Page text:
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Valid until Wednesday February 15th 2012
Next update Wednesday Feb 15th 2012
Confidence: Fair. Uncertainty about the intensity, timing and track of coming systems. Watch precipitation amounts particularly on Friday.
Main Concerns: (Avalanche problems)
Wind Slab - With coming precipitation and winds new wind slab will be formed in the alpine and at tree line on north, north east and east slopes on Thursday and also on north west slopes on Friday. These slabs will be triggerable by humans and will produce avalanches from small to large enough to bury, injure or kill a person.
The Island Alps saw only light snow showers in a few places since Monday. Winds were generally light. Freezing levels were around 1100 meters though daytime warming saw them going above tree line and snow getting moistened by sun on solar aspects. The outlook is as follows:
Wednesday: Continued high pressure with no precipitation and light south westerly winds. Freezing level around 1000m .
Thursday: Our first frontal system in some time will bring 10 to 15cm of snow. Winds will be moderate to strong south westerlies dropping to light south westerly with the passage of the front. Freezing levels around 900m.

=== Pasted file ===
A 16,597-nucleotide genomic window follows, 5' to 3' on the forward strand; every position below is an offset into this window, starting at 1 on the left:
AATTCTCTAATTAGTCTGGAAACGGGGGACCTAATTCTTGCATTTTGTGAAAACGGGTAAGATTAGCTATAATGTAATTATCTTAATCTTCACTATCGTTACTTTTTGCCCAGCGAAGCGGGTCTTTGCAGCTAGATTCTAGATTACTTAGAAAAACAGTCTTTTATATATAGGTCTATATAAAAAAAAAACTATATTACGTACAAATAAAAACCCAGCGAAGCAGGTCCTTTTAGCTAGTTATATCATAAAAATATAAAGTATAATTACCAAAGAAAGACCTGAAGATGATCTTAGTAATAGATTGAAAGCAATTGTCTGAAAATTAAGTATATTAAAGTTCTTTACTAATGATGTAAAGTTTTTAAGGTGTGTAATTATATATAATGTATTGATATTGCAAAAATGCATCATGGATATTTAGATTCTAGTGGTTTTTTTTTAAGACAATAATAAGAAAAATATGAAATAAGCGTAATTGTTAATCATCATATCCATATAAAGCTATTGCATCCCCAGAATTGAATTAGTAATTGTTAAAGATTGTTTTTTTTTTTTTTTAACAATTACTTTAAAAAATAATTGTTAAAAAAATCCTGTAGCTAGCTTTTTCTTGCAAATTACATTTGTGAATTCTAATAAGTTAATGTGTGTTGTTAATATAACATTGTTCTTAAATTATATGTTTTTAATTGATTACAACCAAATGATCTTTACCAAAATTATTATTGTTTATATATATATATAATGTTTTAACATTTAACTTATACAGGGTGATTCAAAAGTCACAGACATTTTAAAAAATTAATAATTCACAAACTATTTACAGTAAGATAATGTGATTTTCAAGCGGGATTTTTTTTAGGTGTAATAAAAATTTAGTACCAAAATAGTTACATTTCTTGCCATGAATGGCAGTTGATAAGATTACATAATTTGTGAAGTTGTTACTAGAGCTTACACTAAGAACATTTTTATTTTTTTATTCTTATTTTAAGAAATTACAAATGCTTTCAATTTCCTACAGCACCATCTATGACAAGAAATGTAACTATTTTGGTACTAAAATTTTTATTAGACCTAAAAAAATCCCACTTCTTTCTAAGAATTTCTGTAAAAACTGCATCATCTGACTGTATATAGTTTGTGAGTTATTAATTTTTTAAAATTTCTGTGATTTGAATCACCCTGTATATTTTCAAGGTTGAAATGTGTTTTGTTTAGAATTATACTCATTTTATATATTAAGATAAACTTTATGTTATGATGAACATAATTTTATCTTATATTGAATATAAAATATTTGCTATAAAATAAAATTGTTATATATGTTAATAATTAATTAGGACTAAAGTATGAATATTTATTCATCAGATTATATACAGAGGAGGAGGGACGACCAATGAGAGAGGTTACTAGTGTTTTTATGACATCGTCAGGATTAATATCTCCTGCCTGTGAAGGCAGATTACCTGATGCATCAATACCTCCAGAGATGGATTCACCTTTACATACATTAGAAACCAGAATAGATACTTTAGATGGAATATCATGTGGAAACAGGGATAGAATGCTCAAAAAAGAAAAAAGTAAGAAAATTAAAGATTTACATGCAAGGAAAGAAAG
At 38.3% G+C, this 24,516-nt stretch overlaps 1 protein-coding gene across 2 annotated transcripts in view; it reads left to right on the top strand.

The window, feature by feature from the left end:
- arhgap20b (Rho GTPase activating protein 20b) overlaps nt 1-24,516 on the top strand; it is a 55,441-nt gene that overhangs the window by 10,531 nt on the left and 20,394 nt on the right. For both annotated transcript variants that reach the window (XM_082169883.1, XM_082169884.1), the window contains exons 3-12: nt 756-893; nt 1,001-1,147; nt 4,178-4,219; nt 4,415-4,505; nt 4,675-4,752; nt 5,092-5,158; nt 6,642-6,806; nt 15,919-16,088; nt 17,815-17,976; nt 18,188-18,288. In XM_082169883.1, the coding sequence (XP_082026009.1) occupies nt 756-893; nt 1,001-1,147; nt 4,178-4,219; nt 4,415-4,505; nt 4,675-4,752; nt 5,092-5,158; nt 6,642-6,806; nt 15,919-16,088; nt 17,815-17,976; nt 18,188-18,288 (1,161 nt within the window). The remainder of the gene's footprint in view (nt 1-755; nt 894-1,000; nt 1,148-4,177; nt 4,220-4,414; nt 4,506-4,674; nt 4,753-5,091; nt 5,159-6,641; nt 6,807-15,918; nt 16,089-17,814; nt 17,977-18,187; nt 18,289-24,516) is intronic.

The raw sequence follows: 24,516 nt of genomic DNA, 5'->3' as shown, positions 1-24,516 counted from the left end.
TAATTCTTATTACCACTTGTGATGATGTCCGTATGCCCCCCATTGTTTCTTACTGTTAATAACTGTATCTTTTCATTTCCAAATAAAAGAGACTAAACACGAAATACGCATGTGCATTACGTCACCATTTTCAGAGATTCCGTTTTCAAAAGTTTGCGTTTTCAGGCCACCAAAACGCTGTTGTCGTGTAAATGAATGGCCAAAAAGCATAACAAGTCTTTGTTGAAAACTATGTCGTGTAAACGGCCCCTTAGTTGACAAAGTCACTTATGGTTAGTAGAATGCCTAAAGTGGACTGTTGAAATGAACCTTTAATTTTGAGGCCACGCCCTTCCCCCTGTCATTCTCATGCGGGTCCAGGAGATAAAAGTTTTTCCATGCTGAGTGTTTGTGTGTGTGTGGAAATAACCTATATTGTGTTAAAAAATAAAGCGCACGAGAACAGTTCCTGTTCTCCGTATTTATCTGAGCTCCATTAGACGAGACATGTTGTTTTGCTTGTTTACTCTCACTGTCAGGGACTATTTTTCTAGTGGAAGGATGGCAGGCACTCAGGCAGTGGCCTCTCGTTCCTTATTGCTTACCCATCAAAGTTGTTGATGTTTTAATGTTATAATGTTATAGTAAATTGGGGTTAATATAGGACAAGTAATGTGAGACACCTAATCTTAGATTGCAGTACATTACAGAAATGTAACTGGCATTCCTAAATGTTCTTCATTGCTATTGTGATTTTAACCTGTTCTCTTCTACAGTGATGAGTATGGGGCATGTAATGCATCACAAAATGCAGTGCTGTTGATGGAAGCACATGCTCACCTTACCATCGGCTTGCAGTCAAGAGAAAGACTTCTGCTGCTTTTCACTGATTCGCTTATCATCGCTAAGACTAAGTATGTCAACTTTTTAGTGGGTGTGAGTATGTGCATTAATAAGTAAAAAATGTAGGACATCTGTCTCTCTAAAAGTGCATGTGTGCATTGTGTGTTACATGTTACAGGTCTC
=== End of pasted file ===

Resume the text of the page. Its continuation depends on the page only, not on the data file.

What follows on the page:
Friday: Another quick moving front will bring an additional 5 to 20cm of snow (greatest amounts on the west coast). Winds will be moderate to strong south easterlies. Freezing level around 900m.
In the Alpine new wind slab will be forming on
top of 10 to 20cm of last week ends new snow which in turn sits on a weak crust. Under the crust are
moist facets/mixed forms which produce clean shears and Rutschblock 3 scores . Deeper in the snow pack is a stronger crust that delivers shear results in tests but they require hard forces to elicit. The
Lower snowpack is strong and well consolidated. At treeline and below treeline two layers of crusts cap off the upper snowpack. The upper crust is
breakable and a foot can penetrate from 0 to 25 cm into it depending on elevation and aspect. On cooler aspects if you
break the crust it produces propagation cracks and shears easily in
unsupported ski cuts. Surface facets and surface hoar have formed in shady, protected areas at tree line and below.
Island snow packs are about 2.2 m on average at tree line. West Island
snowpack are about 3.5 m on average and North Island snow pack is about 2 m
No new avalanche activity since last report.
Avoid areas of new wind loading on Thursday and Friday. Watch precipitation amounts carefully especially on Friday. If amounts are greater than those forecast above raise the hazard from Moderate to Considerable and increase caution particularly in wind loaded areas. Be aware that with greater snow loads weak layers deeper in the snow pack could be activated making for larger avalanches. Give cornices a wide berth whether you are traveling above or below them.
Prepared by Jan Neuspiel